ACA. Hooray. What happens to the original complaints? Insurance has risen and will continue to rise. More and more people can't afford the deductibles, and seek care when something small grows to crises. People will still go bankrupt from illness. And we didn't even mention the lousiest health care in the world's top 40 nations.

                    But that's what the corrupt DC game is about. Throw them a bone, tell them anything that actually works is unrealistic, and blow smoke up their ass with statistics.

                    Gallup just said 72% of the American people want stimulus to create Jobs. 72% want Federal Job Creation

                    On the other hand, with the safety-net, we've seen 2/3 of the voters, even more in some polls, say "don't touch Social Security; don't touch Medicare."

                    And you know, everybody knows, that Jobs Jobs Jobs is the one way to fix deficit/debt issues.

                    Well, the President created a Jobs and Competitiveness Commission. And then picked a pace-setter in exporting US jobs to head it. Which Commission met four times the first year, none the second, as is now disbanded.

                    Why aren't you worried that our Leadership is a) affirming lies told by Republicans, b) accepting Republican priorities as our own, c) hurting likely Democratic voters, while d) ignoring that the Public demands jobs at all costs, nor focusing that demand, e) while offering the very things the voters want preserved up for sacrifice?

                    Don't you think that will affect elections more than someone called you a name?

                    If "Democratic Leaders Pushing Republican Priorities Over and Over" equals 1000, being called a name and a friendly reference to a claimed Republican position, is about .0001 on any sane scale, as far as threats go.


                    If Republicans said every 3rd person named "Smith" should hang, we'd bargain them to every 7th. Then we'll see apologia written praising this most pragmatic compromise. There's our losing formula.

                    by Jim P on Wed Mar 20, 2013 at 10:39:03 PM PDT

                    [ Parent ]

                    •  Thanks JimP - speaking truth about Grand Bargain (0+ / 0-)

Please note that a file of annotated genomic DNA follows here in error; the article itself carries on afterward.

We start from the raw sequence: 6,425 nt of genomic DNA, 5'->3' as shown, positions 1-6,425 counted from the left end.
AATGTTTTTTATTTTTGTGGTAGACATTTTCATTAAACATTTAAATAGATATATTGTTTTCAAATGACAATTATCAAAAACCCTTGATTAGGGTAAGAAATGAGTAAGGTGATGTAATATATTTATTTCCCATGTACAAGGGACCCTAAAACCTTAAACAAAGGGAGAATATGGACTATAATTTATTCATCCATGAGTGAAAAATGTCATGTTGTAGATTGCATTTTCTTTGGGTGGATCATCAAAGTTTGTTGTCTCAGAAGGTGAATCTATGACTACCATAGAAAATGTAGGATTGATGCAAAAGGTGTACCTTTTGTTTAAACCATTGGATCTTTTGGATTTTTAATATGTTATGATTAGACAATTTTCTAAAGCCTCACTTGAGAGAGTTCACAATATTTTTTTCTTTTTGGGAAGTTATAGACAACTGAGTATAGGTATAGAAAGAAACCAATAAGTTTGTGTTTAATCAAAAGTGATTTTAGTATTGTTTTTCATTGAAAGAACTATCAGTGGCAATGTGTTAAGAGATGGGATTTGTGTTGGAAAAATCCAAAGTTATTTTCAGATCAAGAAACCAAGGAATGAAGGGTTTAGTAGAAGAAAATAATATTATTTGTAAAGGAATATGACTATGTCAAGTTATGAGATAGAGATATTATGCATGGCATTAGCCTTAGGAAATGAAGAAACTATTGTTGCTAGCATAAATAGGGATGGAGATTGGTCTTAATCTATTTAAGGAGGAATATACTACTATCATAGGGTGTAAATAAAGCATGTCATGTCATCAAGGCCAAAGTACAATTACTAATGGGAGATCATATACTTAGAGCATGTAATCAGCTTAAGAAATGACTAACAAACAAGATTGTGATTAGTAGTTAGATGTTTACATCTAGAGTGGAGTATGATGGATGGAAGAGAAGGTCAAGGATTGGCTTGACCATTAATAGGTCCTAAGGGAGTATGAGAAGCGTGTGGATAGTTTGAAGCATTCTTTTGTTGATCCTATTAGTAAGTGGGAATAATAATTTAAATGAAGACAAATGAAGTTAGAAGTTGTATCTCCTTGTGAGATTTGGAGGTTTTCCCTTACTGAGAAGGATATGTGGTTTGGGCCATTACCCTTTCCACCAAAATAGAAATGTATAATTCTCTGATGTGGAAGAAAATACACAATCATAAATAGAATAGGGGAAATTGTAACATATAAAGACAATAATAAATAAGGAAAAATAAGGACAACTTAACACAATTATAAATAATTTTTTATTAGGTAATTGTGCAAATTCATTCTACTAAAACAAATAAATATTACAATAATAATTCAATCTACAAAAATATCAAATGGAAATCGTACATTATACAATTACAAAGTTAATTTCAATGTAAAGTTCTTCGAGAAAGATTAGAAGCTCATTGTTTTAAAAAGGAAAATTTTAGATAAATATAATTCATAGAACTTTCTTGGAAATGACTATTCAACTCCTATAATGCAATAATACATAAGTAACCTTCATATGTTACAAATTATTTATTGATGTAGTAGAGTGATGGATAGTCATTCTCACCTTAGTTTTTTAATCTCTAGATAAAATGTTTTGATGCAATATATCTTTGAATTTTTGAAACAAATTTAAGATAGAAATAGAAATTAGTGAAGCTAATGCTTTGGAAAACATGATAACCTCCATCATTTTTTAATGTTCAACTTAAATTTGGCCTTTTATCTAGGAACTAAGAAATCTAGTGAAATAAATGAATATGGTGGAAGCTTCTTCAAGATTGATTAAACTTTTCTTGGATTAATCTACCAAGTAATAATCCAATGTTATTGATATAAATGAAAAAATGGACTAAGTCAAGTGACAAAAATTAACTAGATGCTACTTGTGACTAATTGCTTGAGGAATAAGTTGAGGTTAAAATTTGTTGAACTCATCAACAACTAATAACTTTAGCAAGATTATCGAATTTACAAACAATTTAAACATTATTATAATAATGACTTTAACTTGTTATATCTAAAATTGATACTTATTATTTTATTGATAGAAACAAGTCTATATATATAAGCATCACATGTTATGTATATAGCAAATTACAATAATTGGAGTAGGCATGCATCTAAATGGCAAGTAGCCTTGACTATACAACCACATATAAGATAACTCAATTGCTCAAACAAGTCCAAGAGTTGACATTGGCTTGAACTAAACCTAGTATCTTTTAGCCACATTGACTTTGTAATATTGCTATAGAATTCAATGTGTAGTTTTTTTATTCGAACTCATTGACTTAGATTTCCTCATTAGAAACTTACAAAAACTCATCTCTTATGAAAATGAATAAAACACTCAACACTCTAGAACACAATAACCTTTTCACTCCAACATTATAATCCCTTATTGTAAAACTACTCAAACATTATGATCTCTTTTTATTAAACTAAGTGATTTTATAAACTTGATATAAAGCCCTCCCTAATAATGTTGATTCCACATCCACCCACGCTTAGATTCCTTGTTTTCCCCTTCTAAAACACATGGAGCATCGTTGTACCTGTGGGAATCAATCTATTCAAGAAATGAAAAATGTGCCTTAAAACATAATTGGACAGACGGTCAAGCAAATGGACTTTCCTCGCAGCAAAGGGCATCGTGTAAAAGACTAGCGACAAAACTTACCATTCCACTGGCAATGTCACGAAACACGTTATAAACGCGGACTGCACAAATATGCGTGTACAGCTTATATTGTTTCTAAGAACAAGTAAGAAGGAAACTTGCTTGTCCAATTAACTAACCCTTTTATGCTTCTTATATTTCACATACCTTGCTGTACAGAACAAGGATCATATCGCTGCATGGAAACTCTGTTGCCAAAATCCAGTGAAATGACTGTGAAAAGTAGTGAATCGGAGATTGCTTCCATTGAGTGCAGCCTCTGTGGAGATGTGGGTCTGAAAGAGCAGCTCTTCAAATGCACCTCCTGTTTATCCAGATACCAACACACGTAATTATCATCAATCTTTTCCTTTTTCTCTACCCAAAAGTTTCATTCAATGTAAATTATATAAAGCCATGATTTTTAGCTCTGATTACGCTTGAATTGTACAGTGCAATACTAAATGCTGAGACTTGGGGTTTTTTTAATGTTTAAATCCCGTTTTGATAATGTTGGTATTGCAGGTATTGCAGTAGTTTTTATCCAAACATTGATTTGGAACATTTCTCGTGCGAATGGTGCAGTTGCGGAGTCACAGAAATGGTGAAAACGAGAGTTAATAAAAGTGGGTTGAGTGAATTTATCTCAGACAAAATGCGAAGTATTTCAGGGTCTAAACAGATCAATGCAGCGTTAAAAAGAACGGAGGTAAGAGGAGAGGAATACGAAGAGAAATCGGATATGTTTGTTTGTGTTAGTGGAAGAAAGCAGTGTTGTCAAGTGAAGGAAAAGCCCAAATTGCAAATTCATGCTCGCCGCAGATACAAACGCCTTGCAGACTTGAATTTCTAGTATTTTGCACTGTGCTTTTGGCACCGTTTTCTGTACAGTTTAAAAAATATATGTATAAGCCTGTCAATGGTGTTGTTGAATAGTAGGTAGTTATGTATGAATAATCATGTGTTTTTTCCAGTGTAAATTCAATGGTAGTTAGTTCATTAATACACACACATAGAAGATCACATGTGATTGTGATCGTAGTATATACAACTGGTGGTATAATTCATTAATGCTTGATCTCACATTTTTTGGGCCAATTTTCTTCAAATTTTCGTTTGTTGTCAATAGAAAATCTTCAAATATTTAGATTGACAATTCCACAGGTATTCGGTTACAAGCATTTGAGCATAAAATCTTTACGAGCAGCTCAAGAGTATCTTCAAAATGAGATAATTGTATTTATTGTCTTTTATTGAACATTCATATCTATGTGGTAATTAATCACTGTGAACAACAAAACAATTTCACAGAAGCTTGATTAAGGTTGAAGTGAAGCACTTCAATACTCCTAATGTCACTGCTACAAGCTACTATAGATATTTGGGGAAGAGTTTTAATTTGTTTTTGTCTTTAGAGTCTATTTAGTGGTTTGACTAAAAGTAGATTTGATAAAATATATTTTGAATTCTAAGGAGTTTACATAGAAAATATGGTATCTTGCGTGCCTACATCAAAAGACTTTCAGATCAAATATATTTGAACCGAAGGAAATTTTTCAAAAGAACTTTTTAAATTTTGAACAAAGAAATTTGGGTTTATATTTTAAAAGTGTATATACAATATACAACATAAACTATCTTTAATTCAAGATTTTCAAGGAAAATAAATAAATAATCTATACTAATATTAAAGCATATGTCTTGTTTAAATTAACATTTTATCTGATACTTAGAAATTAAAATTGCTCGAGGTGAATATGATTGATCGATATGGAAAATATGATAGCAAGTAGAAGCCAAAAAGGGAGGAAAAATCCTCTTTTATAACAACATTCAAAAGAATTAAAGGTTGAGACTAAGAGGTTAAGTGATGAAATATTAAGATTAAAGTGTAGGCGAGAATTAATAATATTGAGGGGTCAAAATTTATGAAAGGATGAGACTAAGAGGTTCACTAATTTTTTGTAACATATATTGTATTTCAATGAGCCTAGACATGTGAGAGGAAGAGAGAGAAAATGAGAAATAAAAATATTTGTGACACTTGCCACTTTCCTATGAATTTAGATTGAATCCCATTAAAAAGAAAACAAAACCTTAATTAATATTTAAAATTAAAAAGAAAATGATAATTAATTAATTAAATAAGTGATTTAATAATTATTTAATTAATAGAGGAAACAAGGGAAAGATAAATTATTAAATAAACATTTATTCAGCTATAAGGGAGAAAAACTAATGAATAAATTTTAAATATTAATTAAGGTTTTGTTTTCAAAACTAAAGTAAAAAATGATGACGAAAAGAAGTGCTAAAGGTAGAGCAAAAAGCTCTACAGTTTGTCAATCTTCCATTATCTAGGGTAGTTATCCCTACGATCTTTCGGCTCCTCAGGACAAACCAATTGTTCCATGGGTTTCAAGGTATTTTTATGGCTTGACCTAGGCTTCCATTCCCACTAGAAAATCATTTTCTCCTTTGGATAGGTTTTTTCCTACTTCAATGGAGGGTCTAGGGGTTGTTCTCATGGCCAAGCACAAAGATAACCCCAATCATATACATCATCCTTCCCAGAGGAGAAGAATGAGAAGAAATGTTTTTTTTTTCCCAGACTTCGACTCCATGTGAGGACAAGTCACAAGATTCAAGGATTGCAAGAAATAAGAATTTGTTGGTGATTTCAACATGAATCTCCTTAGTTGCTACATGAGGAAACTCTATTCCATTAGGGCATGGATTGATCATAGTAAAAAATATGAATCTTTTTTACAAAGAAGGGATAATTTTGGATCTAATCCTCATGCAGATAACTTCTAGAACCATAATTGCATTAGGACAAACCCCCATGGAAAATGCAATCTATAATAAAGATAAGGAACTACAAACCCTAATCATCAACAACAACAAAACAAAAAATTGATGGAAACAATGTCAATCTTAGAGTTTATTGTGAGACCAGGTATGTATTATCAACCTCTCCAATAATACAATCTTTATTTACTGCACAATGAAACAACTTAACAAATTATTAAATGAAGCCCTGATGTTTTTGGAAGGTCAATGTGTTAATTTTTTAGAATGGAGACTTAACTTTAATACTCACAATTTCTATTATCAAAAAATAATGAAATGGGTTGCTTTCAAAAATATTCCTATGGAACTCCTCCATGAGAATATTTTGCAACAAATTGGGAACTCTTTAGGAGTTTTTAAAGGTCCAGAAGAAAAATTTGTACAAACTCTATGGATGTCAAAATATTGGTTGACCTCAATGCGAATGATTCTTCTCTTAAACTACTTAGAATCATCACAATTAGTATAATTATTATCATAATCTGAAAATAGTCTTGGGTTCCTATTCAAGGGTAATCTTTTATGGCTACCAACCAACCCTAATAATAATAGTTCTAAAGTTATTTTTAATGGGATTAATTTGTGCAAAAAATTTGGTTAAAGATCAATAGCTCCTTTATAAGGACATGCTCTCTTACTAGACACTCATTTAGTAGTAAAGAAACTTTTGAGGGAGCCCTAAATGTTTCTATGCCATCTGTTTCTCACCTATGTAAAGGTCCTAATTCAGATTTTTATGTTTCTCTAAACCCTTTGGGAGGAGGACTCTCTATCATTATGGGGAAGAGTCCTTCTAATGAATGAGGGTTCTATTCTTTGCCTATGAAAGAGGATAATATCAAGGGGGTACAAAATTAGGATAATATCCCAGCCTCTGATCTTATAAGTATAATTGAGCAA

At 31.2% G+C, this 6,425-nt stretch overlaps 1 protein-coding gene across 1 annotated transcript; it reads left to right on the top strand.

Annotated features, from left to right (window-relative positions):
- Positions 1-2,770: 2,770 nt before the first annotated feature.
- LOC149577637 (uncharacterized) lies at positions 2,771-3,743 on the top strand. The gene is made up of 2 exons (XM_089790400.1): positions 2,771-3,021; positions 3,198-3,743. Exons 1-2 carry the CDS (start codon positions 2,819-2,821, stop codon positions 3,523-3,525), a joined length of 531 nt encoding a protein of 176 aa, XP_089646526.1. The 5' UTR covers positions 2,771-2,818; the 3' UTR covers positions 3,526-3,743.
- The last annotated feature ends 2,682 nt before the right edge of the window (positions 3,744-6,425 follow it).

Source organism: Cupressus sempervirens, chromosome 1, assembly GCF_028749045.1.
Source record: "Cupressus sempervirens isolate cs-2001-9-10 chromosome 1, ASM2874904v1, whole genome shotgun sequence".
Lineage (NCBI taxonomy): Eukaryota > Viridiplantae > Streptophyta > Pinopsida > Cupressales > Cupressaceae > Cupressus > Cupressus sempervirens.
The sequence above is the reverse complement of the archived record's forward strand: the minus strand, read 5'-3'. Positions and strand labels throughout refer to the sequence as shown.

a nation of shoppers should love a bargain


                      kick the new deal down the curb


                      republicans been trying since law passed to do this, but it takes a "democrat" to pull off the deed


                      and using the shock doctrine (check it on wiki if you don't know about it) and a shoppers wonder word, Grand Bargain, you can sell anything to our country of shoppers

      •  That's a subjective and incorrect read of... (26+ / 0-)

        ...Yves' sentiments. She's, perhaps, THE biggest (at least one of the strongest, for sure) supporter of the Occupy movement of all economic/financial bloggers.

        And, to be in denial of the reality that there's a large block of corporatocratic/neoliberal Dems in the House (and Senate) is exactly that.

        As someone noted in these pages, over the past day or two: the political party that gets the credit for taking the lead in the struggle to break-up up the TBTFs and fight Wall Street (hopefully, that party's one and the same), will win the next Presidential election.

        Unfortunately, to be unsure that it will be the Democratic Party (and, I'm being quite kind when I say this) that's at the forefront of this effort, is a sad statement to make.

        My "bet" is that, when it gets down to it, it's a propaganda trip, because BOTH parties are owned lock, stock and barrel by Wall Street.

        Actually, there are four business gangs that control the government (and just about everything else) in this country.

        The more we talk about that, without respect to party affiliation, the better, IMHO!

        "I always thought if you worked hard enough and tried hard enough, things would work out. I was wrong." --Katharine Graham

        by bobswern on Wed Mar 20, 2013 at 04:24:38 PM PDT

        [ Parent ]

        •  But only one party passed Dodd-Frank. nt (3+ / 0-)